National Economic Council Director Larry Kudlow today emphasized the importance of relying on “free market principles” to build 5G networks in the U.S. and hailed the progress that companies have already accomplished.
In remarks this afternoon at the CTIA 5G Summit, Mr. Kudlow cited an Analysys Mason report issued this week by CTIA that concluded that the U.S. ranks first globally in 5G deployments (TR Daily, April 2). The report said that the U.S. will have nearly double the number of 5G deployments by the end of this year than the second-ranked country – 92 compared with 48 in South Korea and 16 in the United Kingdom.
“The idea that somehow the USA is losing” on 5G to China “and we should all be pessimistic is just not true. We are doing very well,” Mr. Kudlow said.
He repeatedly mentioned the 92-deployment figure cited in the report. “That’s a very big number. We thought that number was in the 20s,” he said.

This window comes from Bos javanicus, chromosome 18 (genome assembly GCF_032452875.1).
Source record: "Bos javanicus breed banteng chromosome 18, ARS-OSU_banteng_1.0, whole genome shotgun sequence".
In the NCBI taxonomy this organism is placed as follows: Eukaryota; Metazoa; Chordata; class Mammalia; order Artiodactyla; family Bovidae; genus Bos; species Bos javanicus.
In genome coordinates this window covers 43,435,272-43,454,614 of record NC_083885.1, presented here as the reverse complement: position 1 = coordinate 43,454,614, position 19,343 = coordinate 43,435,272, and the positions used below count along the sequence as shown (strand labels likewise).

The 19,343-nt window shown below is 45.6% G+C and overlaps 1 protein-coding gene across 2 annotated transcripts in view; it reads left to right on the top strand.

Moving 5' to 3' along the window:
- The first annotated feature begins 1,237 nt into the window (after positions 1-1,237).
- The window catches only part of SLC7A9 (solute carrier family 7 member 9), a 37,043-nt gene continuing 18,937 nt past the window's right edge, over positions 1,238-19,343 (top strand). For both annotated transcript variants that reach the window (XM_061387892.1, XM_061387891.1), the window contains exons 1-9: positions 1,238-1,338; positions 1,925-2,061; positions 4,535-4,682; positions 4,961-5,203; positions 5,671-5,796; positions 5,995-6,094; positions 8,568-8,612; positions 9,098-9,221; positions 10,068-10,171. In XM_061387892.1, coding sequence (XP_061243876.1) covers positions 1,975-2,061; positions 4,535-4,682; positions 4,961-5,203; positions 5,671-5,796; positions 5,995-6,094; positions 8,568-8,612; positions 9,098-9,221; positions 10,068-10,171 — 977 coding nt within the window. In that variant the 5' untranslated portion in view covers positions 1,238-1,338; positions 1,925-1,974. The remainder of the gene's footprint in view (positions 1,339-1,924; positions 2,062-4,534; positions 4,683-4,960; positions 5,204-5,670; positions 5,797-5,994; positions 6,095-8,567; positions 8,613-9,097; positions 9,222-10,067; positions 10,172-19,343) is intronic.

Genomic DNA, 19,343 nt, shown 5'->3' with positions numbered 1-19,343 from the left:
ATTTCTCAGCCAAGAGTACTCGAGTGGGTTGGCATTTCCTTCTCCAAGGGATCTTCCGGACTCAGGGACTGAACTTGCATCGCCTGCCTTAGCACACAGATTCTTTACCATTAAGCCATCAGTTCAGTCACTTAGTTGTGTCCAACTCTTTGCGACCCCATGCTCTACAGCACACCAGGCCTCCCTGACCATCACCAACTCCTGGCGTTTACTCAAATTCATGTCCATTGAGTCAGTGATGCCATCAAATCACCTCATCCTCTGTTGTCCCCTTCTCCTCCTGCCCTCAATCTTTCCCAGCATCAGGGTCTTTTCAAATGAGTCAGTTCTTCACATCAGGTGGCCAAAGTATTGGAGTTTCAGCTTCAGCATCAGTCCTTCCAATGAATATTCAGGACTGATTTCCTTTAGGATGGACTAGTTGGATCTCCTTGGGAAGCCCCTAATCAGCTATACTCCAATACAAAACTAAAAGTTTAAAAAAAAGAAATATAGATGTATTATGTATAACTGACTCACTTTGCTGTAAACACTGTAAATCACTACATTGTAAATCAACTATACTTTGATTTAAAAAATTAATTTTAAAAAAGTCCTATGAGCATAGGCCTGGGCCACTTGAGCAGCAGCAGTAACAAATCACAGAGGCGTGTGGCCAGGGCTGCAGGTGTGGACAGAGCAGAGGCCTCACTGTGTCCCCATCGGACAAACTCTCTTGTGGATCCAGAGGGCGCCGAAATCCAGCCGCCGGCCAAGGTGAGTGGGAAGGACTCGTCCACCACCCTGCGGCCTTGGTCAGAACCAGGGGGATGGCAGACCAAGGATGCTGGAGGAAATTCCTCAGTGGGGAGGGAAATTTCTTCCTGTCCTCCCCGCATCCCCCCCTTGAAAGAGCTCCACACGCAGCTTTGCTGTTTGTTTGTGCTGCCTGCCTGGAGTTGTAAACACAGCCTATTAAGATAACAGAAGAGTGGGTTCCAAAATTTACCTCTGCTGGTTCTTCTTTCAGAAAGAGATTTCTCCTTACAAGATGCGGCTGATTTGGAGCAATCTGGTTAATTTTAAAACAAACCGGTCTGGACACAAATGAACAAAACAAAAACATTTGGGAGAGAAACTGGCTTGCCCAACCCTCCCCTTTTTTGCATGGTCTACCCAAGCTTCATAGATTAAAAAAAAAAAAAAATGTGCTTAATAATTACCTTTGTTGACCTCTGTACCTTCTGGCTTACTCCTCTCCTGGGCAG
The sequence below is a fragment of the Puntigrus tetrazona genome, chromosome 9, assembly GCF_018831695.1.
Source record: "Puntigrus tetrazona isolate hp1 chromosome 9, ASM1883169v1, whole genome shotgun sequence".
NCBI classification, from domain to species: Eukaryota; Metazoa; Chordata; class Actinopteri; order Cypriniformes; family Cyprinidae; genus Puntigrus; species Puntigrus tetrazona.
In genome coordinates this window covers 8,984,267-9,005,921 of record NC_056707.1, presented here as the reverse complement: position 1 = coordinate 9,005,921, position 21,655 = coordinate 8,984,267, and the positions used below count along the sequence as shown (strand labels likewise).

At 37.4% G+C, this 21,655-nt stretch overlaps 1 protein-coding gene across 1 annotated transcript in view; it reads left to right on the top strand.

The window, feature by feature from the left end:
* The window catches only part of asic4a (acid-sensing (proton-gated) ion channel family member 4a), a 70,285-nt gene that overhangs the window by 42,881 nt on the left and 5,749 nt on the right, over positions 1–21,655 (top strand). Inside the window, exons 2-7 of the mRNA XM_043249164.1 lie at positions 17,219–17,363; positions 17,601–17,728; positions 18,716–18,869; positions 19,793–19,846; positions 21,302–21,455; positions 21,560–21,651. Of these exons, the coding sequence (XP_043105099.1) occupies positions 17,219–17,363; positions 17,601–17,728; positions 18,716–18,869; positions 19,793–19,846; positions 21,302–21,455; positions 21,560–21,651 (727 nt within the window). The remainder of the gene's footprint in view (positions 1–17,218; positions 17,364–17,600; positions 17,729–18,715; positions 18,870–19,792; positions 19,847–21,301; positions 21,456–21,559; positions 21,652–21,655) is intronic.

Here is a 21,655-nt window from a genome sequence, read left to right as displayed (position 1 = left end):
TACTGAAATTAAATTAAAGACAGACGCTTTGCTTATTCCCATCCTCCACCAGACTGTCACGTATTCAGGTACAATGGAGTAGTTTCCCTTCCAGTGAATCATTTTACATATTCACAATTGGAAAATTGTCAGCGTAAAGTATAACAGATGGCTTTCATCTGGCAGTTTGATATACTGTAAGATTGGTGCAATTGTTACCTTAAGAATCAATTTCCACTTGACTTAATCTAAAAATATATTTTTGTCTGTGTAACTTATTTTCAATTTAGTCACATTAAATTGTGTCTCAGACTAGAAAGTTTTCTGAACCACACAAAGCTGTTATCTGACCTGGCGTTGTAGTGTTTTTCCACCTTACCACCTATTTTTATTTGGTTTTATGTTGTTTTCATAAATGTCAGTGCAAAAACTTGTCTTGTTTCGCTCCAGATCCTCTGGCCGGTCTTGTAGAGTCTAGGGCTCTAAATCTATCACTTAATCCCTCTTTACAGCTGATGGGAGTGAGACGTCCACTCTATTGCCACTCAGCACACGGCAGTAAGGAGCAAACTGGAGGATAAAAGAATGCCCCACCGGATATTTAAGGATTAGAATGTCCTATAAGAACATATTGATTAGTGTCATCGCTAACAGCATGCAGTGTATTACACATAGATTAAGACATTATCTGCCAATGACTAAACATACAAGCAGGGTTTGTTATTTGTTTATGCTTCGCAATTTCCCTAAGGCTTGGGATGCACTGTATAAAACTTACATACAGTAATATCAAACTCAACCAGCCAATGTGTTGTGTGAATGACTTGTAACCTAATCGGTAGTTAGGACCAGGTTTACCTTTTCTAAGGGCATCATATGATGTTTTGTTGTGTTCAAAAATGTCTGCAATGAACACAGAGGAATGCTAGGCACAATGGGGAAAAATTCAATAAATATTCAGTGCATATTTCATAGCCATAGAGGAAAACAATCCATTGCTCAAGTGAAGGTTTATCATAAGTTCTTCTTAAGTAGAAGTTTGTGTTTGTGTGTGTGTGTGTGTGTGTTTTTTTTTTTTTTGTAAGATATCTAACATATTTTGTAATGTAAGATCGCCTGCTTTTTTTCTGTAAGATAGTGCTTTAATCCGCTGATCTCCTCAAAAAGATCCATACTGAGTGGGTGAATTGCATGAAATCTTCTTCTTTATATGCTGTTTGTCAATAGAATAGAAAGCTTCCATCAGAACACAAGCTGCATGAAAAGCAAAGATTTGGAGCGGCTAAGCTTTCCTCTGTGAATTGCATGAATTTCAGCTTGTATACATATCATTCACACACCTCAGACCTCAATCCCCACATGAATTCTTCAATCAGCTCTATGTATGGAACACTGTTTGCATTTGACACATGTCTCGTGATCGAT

“I think it shows that we should stay on the free enterprise track. I don’t want the government to run this,” Mr. Kudlow said, while acknowledging that “there will be a national security piece, without question” that will be of interest to the government.
“I also want to note how well we did on 4G,” he said. “We will apply the exact same free-enterprise principles for 5G. That is our policy. And we will continue the process of auctioning off spectrum and then letting the private companies run with it. They are going to do the build-outs.”
“Basically, we’re winning. Basically, we have a tremendous start,” he said, complaining that the media’s portrayal of 5G deployment in the U.S. “is so negative.” He said an Oval Office meeting yesterday involved a discussion of advanced wireless networks.
Mr. Kudlow also said that President Trump “wants to get into the rural areas and the farm areas,” and he said the administration wants to work to streamline permitting in rural areas.